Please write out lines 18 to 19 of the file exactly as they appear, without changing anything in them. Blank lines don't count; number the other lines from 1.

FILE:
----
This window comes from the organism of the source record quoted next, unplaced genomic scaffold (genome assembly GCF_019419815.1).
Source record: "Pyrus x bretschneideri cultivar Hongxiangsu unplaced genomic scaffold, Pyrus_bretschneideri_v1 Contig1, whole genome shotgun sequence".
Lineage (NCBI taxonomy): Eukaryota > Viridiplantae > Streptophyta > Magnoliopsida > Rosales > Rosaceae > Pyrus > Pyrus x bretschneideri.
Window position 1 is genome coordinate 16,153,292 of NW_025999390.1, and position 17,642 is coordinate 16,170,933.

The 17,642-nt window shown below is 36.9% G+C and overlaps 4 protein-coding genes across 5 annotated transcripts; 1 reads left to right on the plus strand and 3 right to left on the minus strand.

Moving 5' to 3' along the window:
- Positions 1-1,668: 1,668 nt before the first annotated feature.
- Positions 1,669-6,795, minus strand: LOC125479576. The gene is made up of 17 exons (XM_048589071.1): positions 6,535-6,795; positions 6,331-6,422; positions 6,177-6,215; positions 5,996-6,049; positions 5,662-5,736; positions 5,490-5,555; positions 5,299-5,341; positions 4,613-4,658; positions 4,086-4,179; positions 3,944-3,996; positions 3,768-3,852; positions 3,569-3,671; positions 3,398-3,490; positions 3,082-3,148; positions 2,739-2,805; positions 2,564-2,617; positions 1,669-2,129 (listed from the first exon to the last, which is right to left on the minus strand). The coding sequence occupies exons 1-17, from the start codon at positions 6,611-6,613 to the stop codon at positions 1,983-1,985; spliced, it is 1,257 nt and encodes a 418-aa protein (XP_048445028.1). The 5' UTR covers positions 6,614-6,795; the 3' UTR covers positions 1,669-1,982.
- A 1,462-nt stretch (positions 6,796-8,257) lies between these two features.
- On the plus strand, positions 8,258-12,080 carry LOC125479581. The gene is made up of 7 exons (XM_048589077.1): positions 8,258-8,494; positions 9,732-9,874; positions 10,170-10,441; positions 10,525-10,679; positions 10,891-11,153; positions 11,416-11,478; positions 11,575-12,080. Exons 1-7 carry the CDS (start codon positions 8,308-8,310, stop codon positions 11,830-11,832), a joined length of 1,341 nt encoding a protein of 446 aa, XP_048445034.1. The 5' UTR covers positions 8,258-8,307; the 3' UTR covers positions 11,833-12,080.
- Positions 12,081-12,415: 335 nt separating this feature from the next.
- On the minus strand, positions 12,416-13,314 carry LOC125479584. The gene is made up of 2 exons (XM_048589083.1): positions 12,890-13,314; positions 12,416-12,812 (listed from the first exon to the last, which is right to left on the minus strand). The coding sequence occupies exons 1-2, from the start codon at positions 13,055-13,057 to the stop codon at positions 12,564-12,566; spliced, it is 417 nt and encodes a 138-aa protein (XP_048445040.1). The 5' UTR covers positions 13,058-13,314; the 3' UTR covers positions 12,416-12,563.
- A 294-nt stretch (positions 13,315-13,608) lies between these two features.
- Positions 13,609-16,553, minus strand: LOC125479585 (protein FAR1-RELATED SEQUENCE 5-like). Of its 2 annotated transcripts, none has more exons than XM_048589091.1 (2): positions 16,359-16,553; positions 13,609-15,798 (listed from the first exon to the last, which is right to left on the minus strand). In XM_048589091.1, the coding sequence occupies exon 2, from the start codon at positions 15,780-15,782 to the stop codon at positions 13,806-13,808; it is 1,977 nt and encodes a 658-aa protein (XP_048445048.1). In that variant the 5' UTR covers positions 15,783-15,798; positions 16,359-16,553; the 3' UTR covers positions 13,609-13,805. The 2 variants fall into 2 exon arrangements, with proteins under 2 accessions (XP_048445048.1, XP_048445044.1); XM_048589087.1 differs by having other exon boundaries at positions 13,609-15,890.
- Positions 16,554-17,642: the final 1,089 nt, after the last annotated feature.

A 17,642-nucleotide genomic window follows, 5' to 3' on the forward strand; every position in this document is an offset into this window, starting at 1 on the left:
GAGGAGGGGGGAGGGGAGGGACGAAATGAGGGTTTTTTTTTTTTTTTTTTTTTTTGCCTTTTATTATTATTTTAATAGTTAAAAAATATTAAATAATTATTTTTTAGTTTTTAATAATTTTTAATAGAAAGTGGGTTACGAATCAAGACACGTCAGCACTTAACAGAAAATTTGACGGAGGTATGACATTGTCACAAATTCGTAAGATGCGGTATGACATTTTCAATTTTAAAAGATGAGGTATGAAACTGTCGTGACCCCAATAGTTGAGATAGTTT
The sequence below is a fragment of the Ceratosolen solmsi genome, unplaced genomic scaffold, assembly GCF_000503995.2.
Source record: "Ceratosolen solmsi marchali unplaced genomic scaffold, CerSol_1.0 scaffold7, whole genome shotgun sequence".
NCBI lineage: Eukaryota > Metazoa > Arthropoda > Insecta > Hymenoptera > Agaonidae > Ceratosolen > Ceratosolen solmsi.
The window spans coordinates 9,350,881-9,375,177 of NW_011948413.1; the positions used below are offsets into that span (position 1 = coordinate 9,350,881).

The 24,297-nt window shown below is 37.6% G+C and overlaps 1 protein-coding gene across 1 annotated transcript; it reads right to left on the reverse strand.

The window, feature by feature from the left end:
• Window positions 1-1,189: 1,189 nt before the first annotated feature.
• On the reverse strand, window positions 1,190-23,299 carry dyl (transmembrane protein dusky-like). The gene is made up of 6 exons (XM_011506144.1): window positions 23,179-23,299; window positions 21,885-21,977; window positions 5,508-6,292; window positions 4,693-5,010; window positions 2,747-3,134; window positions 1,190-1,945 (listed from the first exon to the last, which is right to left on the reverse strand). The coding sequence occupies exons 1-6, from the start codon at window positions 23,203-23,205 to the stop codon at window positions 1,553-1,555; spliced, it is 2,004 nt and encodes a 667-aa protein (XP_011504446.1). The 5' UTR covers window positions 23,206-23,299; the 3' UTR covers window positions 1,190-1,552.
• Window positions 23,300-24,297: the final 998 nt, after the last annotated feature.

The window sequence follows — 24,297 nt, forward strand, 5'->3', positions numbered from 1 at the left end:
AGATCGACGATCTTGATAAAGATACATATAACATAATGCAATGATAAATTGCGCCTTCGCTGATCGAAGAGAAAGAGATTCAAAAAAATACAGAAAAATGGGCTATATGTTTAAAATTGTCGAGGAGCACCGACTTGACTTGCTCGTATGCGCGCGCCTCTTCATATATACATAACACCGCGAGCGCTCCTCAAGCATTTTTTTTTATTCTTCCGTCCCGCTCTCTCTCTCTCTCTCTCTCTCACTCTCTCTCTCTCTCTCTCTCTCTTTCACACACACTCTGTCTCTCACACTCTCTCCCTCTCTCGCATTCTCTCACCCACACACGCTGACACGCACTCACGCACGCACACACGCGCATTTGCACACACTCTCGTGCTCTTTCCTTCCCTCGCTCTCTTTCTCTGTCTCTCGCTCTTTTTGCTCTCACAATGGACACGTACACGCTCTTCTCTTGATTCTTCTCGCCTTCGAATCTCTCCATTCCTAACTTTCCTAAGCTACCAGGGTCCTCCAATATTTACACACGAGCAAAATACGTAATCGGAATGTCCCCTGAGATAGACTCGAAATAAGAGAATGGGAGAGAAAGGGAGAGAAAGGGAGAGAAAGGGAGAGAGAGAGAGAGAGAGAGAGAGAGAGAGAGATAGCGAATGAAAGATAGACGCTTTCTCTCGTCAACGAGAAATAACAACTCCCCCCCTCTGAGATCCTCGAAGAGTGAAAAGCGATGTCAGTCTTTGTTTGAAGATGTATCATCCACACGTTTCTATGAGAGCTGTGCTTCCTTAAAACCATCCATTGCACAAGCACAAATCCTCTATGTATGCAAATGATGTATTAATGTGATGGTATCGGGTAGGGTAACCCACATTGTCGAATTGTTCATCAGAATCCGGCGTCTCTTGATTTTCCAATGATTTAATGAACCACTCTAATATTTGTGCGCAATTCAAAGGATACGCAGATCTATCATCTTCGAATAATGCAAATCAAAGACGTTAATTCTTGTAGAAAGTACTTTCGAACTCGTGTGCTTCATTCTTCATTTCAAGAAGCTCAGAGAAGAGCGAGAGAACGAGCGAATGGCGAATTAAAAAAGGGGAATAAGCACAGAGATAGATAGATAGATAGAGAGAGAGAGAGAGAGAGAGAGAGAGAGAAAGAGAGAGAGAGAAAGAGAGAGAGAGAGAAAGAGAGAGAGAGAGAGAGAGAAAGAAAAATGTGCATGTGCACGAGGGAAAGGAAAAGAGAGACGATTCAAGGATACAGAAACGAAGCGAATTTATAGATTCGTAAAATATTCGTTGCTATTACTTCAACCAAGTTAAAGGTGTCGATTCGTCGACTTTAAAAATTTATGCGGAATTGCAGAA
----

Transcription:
The sequence below is a fragment of the Ceratosolen solmsi genome, unplaced genomic scaffold, assembly GCF_000503995.2.
Source record: "Ceratosolen solmsi marchali unplaced genomic scaffold, CerSol_1.0 scaffold7, whole genome shotgun sequence".